Chicago’s ranking as a film city is a sometimes thing. There have been times when Moviemaker Magazine, for example, has put Chicago on top of a list of the 25 best cities to live and work in one year, and then ignores it the next year in a similar compilation.
To compensate for past sins of omission, the current issue of the International Cinematographers Guild ICG Magazine cites Chicago as one of its five “Great [Union] Locations, where film commissions, vendors and residents love union crews.”
Chicago shares that accolade with Boston, Detroit, San Francisco and Wilmington, North Carolina.
“What we found was decidedly encouraging,” ICG states. “Feature films and television shows, for example, aren’t the only projects that choose to shoot in these cities. There’s a lot of independent work, commercials, music videos and even the growing web stories shoot in these cities.”
“We’re the biggest union production film center between Coasts,” says Mark Hogan, business manager of IATSE Local 476, whose membership is close to 900.
Total Illinois union membership is between 4-5,000, he estimates, including Teamsters 727, Cinematographers Local 600, Wardrobe Local 769 and the DGA. AFTRA/SAG alone has 5,000 members.
Local shooters and guild members chimed in about why Chicago ranks so high. Says ASC associate member Tom Fletcher: “I often take cinematographers around to show off the city. There’s a visually stimulating image anywhere a DP points his camera.”
Says ICG member Peter Gilbert (“Hoop Dreams”): It’s easy here to find locations where you can park your truck and have a different style anywhere you look.”
Local 600 member Ted Lichtenheld, who worked on “ER” for more than a decade says, “Chicago was always a character in the show.”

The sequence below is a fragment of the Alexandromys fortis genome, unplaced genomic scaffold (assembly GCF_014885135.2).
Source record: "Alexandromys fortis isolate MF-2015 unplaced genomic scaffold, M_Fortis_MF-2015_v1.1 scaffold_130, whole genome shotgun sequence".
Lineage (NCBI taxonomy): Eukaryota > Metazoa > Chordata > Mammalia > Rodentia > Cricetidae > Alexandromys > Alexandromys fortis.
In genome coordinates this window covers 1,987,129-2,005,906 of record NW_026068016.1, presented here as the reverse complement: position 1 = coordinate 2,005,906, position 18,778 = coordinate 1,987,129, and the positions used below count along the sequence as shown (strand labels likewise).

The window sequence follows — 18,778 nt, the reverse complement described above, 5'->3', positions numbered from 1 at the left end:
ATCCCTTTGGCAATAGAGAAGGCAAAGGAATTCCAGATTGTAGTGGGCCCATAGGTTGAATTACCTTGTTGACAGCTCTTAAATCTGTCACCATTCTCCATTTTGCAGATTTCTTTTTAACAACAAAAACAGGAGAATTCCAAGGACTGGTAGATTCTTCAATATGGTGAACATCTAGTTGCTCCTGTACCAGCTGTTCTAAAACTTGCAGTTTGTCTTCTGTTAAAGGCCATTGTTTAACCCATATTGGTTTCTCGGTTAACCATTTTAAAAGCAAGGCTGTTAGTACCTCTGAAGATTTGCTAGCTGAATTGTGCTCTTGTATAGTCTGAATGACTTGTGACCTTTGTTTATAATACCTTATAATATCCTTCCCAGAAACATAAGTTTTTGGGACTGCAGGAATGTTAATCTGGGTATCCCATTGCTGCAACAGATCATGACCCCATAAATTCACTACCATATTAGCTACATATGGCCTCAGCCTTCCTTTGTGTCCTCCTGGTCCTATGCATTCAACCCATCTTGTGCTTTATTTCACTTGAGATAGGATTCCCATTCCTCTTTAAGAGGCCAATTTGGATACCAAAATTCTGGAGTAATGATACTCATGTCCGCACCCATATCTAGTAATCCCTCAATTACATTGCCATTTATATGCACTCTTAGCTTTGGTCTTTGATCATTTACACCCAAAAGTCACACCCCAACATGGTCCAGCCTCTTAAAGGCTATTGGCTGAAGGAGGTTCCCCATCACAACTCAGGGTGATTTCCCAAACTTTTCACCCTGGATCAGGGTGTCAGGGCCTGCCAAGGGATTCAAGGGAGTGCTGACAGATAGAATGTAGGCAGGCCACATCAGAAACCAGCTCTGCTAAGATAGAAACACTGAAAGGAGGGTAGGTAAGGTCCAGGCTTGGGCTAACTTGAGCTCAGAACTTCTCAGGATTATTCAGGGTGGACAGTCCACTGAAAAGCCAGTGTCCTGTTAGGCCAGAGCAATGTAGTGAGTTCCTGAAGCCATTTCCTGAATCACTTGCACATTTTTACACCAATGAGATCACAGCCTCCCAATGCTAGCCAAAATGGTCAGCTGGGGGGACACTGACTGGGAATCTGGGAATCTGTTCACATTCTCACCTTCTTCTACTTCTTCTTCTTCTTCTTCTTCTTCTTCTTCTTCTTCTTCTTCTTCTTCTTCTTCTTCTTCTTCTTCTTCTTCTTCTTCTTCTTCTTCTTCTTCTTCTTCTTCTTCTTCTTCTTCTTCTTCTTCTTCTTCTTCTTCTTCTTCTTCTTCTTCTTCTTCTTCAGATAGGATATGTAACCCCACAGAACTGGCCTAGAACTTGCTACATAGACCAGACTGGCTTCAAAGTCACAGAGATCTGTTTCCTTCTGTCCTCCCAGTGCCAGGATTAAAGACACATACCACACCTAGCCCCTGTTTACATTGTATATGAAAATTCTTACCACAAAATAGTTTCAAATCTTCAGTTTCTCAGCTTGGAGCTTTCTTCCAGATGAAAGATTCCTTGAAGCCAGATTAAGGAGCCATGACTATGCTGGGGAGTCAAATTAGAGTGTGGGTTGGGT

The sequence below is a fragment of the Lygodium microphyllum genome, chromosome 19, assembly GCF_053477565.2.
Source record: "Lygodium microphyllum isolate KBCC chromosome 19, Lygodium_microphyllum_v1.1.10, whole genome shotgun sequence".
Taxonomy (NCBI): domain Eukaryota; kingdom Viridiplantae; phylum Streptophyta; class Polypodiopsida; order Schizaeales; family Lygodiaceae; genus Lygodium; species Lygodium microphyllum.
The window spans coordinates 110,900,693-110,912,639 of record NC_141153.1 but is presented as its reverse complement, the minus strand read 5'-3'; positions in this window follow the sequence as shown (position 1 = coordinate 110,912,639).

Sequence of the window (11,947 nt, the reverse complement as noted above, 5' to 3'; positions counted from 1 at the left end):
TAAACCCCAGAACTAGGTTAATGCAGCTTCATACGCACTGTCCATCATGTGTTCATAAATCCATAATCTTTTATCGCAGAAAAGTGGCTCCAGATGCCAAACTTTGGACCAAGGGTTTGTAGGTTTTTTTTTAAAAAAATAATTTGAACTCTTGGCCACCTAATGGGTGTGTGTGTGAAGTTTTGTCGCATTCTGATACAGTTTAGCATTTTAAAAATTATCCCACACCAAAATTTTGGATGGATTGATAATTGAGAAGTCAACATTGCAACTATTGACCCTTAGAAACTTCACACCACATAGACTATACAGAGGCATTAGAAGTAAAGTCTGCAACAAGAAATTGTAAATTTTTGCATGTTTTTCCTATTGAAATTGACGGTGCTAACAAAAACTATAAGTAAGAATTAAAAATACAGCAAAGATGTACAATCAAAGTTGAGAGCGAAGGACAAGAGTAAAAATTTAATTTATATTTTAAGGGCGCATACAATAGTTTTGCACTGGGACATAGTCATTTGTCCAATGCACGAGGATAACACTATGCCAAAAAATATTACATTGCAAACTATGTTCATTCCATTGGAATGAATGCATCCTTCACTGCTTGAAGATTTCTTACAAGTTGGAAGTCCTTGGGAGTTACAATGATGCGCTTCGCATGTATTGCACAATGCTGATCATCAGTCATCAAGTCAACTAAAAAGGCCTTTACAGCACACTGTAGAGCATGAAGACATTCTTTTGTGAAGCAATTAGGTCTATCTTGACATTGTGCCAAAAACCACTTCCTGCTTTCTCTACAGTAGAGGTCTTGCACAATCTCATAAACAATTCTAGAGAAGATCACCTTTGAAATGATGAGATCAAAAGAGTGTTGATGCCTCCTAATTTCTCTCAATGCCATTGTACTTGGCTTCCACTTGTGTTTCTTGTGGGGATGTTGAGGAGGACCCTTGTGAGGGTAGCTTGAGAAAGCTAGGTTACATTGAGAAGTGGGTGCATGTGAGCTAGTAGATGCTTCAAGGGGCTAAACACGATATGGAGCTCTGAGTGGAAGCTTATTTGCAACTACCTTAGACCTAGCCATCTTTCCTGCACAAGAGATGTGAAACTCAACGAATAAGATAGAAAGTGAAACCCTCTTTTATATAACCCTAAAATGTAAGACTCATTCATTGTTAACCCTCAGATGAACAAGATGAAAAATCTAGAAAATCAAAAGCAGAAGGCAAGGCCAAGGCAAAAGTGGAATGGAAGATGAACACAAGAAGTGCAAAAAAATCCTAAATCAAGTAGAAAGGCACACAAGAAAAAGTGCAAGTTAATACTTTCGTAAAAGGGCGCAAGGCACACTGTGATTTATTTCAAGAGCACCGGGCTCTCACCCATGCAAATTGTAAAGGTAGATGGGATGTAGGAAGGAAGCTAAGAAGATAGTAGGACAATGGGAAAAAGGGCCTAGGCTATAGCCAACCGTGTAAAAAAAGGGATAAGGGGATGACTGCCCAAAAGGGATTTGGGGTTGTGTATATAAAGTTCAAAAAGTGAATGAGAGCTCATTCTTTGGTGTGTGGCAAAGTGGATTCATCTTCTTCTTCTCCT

He adds, “When you are shooting a scene on top of a lakefront hotel at night, with the lights of the city all around you and the wind off the lake is swirling snow straight up the side of the building, your audience knows beyond a doubt that they are seeing Chicago on the screen.”
Notes Wayne Kubacki of Essanay grip and lighting rentals: “What’s especially nice about the Chicago is that it’s large enough to be a serious production center but small enough to have a friendly community atmosphere.
“Chicago is a union town and with few exceptions all the crews we deal with are members of the AI, as are both my partners and I’m a DGA member as well,” he says.
Echoes Peter Gilbert: “The unions are great to work with. They understand the limitations we have these days. They are upfront and accommodating. The film industry has stayed strong by offering producers the only reliable source of trained and capable crews.”
The local unions are accommodating, says Hogan, “because we understand the competitive aspects of the business. We are eager to cater to the employer and work things out.”
He also points out the ease in working with Chicago unions, since there are fewer unions to deal with than in L.A. “Our Local 476 covers 13 different positions that would be 14 unions in L.A. Being here, if there’s an issue with grips or props, there’s one person to solve the problem and that’s me.”